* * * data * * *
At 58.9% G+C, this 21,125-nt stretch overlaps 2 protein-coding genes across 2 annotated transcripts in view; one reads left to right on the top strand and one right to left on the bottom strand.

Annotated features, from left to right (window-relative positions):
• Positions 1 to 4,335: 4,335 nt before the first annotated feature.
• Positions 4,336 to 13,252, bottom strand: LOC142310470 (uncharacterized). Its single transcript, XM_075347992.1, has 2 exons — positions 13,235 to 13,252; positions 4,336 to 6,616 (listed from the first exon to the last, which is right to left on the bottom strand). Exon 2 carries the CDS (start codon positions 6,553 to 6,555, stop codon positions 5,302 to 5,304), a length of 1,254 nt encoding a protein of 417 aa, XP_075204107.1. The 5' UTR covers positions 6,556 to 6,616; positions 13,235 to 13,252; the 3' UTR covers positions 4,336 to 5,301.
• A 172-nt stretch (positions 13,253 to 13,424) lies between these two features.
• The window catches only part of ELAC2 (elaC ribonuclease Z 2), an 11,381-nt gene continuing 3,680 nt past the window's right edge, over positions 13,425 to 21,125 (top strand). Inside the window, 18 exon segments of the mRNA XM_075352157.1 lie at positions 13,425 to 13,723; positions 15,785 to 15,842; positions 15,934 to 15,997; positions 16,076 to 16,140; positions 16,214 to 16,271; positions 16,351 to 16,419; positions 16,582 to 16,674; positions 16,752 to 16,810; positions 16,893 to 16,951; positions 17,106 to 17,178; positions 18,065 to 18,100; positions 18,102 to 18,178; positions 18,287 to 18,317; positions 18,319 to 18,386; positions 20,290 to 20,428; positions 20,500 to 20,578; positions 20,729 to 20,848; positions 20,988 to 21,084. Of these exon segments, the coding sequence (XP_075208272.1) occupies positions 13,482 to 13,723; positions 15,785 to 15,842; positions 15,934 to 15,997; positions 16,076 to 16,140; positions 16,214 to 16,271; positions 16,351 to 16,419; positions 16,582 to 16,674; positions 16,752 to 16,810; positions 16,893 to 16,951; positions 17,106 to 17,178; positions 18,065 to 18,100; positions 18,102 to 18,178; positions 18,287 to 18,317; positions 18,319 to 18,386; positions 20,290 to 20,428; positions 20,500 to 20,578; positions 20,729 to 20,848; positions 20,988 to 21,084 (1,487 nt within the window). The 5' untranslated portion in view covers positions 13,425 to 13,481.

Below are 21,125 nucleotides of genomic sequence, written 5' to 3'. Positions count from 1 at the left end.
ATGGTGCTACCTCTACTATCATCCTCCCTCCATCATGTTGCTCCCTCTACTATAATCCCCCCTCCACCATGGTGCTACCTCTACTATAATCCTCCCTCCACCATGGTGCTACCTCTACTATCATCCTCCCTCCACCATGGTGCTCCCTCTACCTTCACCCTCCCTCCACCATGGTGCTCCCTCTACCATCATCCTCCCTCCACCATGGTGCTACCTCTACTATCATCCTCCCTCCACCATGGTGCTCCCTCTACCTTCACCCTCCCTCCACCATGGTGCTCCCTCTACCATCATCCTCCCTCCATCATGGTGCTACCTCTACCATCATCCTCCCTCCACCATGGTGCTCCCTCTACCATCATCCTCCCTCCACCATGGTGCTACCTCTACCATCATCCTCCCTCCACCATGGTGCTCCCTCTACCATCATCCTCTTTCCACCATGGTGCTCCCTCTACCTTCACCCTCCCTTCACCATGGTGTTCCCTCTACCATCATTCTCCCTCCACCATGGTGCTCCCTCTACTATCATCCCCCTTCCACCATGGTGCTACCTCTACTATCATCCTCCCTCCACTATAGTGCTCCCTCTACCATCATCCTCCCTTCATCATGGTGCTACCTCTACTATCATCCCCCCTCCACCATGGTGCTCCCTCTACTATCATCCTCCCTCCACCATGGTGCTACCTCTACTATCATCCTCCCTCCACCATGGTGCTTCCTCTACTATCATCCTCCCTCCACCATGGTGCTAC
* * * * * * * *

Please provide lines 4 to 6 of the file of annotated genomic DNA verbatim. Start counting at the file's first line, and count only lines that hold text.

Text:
• Positions 4,336 to 13,252, bottom strand: LOC142310470 (uncharacterized). Its single transcript, XM_075347992.1, has 2 exons — positions 13,235 to 13,252; positions 4,336 to 6,616 (listed from the first exon to the last, which is right to left on the bottom strand). Exon 2 carries the CDS (start codon positions 6,553 to 6,555, stop codon positions 5,302 to 5,304), a length of 1,254 nt encoding a protein of 417 aa, XP_075204107.1. The 5' UTR covers positions 6,556 to 6,616; positions 13,235 to 13,252; the 3' UTR covers positions 4,336 to 5,301.
• A 172-nt stretch (positions 13,253 to 13,424) lies between these two features.
• The window catches only part of ELAC2 (elaC ribonuclease Z 2), an 11,381-nt gene continuing 3,680 nt past the window's right edge, over positions 13,425 to 21,125 (top strand). Inside the window, 18 exon segments of the mRNA XM_075352157.1 lie at positions 13,425 to 13,723; positions 15,785 to 15,842; positions 15,934 to 15,997; positions 16,076 to 16,140; positions 16,214 to 16,271; positions 16,351 to 16,419; positions 16,582 to 16,674; positions 16,752 to 16,810; positions 16,893 to 16,951; positions 17,106 to 17,178; positions 18,065 to 18,100; positions 18,102 to 18,178; positions 18,287 to 18,317; positions 18,319 to 18,386; positions 20,290 to 20,428; positions 20,500 to 20,578; positions 20,729 to 20,848; positions 20,988 to 21,084. Of these exon segments, the coding sequence (XP_075208272.1) occupies positions 13,482 to 13,723; positions 15,785 to 15,842; positions 15,934 to 15,997; positions 16,076 to 16,140; positions 16,214 to 16,271; positions 16,351 to 16,419; positions 16,582 to 16,674; positions 16,752 to 16,810; positions 16,893 to 16,951; positions 17,106 to 17,178; positions 18,065 to 18,100; positions 18,102 to 18,178; positions 18,287 to 18,317; positions 18,319 to 18,386; positions 20,290 to 20,428; positions 20,500 to 20,578; positions 20,729 to 20,848; positions 20,988 to 21,084 (1,487 nt within the window). The 5' untranslated portion in view covers positions 13,425 to 13,481.